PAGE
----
“In my grad program at Texas State, I developed into a teacher. I felt one of the best things I could do was help students become more articulate and expressive. I thought it was a good goal, a noble goal – the best I could do with my talents,” she said with a laugh.
Schmitt has been a professor for 25 years. Of those 25 years, she has spent 17 at HFC. Prior to coming to HFC, she taught at OU and TSU, as well as OU-Chillcothe and St. Philip’s College in San Antonio, TX.
Schmitt took the job at HFC, immediately recognizing that the College had strong teacher support through its faculty governance and union. HFC also offered the opportunity to engage with a multi-talented, diverse range of students.
“Teaching at a community college appeals to my interest in civic and social responsibility,” she explained.
Her colleagues also recognize her passion for student success.
“Ruth Ann is a teacher who really pours herself into helping her students develop their writing skills,” said fellow English professor Dr. John Rietz. “Our conversations often turn to troubleshooting assignments or one-on-one interactions with students. She can really get absorbed in refining her teaching practices.”
Offering a creative challenge
HFC Hospitality instructor and alumna Sharon Horvath took Schmitt's College Writing and Research class. She confessed she wasn't looking forward to taking this class because English wasn't her best subject. Schmitt assuaged her fears.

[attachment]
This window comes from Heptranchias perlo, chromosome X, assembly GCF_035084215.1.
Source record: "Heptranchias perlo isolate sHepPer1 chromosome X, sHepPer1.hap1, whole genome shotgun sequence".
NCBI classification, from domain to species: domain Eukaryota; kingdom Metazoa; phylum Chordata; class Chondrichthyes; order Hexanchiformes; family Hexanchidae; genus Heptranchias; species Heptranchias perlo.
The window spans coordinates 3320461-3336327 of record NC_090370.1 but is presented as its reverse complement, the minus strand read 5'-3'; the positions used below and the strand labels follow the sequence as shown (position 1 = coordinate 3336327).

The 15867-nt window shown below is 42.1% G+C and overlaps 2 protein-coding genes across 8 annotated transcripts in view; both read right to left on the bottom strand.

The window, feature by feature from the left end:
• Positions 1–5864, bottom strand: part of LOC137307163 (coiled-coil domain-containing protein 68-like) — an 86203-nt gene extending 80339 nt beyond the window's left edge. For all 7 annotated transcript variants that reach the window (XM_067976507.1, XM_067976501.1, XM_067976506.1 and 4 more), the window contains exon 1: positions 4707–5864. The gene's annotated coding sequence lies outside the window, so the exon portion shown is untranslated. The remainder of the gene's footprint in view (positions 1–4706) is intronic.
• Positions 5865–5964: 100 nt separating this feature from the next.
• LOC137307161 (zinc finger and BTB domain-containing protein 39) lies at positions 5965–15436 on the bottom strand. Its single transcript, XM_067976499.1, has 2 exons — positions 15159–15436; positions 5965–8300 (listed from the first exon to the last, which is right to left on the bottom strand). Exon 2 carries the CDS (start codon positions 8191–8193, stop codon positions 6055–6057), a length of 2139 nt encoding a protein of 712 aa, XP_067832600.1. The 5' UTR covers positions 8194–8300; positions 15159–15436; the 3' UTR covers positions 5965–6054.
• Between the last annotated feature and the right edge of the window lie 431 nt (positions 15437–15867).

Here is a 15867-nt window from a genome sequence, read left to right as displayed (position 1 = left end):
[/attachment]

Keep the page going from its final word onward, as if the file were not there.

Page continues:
"Being an older student, every day was a challenge," said Horvath. "I will tell you she was a great teacher. The first day she was so easy to talk to. She had a gift for communication. I remember that she sat on top of the desk in the first row, and I thought that was great. I wished I was young like her. She made it easier for the class to communicate with her. Our class requirement was a research paper on Vietnam. First, I had to ‘research’ how to do a research paper. After that, I realized how much I enjoy doing research. I did research for the thesis in my master’s degree. Now, I am an instructor at HFC, and Ruth Ann is one of the best instructors. In the end, English became one of my favorite classes."
This semester, Schmitt is teaching three English classes:
- Accelerated Learning Program – Reading and Writing
- Introduction to College Writing
- Creative Writing
Her favorite class to teach is Creative Writing.
“Our student body brings a wealth of life experience to class,” she said. “When writing creatively, they’re engaged and interested. This vast life experience makes our students’ submissions competitive with writing at a 4-year college or university.”
For Schmitt, the best part of her job is being in the classroom and interacting with students. She has chosen to teach in-person this semester.
“I think part of the learning process happens in the moment, in the interactions between students and teachers,” she said. “In writing, knowledge is not just learned but created. It’s the best thing that happens in the classroom.”